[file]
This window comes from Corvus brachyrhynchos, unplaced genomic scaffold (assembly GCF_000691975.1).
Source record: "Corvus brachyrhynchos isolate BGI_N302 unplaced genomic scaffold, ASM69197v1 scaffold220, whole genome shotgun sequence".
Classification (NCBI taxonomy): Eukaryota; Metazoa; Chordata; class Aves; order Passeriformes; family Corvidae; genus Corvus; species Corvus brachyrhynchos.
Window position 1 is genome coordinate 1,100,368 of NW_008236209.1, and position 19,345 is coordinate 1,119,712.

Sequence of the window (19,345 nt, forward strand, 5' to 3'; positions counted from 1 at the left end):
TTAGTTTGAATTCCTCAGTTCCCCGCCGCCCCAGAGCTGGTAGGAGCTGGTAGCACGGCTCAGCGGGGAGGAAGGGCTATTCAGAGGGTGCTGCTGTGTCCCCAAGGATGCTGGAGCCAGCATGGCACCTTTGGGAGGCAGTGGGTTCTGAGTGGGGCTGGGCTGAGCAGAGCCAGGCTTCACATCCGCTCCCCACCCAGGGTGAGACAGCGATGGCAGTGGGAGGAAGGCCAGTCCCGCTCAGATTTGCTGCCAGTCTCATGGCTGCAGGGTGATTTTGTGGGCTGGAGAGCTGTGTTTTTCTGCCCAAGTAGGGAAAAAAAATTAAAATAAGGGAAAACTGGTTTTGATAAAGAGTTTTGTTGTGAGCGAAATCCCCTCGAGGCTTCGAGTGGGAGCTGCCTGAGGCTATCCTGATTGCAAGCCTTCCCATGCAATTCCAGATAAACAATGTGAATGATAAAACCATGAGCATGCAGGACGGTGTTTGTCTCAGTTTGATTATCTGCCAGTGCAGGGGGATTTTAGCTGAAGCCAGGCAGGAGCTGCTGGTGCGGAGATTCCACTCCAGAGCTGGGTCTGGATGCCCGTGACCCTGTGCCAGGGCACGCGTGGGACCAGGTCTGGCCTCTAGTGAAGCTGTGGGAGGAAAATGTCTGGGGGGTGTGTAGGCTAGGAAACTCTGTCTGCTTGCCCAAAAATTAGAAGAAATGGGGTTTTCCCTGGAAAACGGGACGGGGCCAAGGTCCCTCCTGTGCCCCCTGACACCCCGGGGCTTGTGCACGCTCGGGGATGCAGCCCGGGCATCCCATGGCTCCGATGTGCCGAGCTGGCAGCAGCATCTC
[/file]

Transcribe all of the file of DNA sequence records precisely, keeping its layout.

This window comes from Corvus brachyrhynchos, unplaced genomic scaffold (assembly GCF_000691975.1).
Source record: "Corvus brachyrhynchos isolate BGI_N302 unplaced genomic scaffold, ASM69197v1 scaffold220, whole genome shotgun sequence".
Classification (NCBI taxonomy): Eukaryota; Metazoa; Chordata; class Aves; order Passeriformes; family Corvidae; genus Corvus; species Corvus brachyrhynchos.
Window position 1 is genome coordinate 1,100,368 of NW_008236209.1, and position 19,345 is coordinate 1,119,712.

Sequence of the window (19,345 nt, forward strand, 5' to 3'; positions counted from 1 at the left end):
TTAGTTTGAATTCCTCAGTTCCCCGCCGCCCCAGAGCTGGTAGGAGCTGGTAGCACGGCTCAGCGGGGAGGAAGGGCTATTCAGAGGGTGCTGCTGTGTCCCCAAGGATGCTGGAGCCAGCATGGCACCTTTGGGAGGCAGTGGGTTCTGAGTGGGGCTGGGCTGAGCAGAGCCAGGCTTCACATCCGCTCCCCACCCAGGGTGAGACAGCGATGGCAGTGGGAGGAAGGCCAGTCCCGCTCAGATTTGCTGCCAGTCTCATGGCTGCAGGGTGATTTTGTGGGCTGGAGAGCTGTGTTTTTCTGCCCAAGTAGGGAAAAAAAATTAAAATAAGGGAAAACTGGTTTTGATAAAGAGTTTTGTTGTGAGCGAAATCCCCTCGAGGCTTCGAGTGGGAGCTGCCTGAGGCTATCCTGATTGCAAGCCTTCCCATGCAATTCCAGATAAACAATGTGAATGATAAAACCATGAGCATGCAGGACGGTGTTTGTCTCAGTTTGATTATCTGCCAGTGCAGGGGGATTTTAGCTGAAGCCAGGCAGGAGCTGCTGGTGCGGAGATTCCACTCCAGAGCTGGGTCTGGATGCCCGTGACCCTGTGCCAGGGCACGCGTGGGACCAGGTCTGGCCTCTAGTGAAGCTGTGGGAGGAAAATGTCTGGGGGGTGTGTAGGCTAGGAAACTCTGTCTGCTTGCCCAAAAATTAGAAGAAATGGGGTTTTCCCTGGAAAACGGGACGGGGCCAAGGTCCCTCCTGTGCCCCCTGACACCCCGGGGCTTGTGCACGCTCGGGGATGCAGCCCGGGCATCCCATGGCTCCGATGTGCCGAGCTGGCAGCAGCATCTC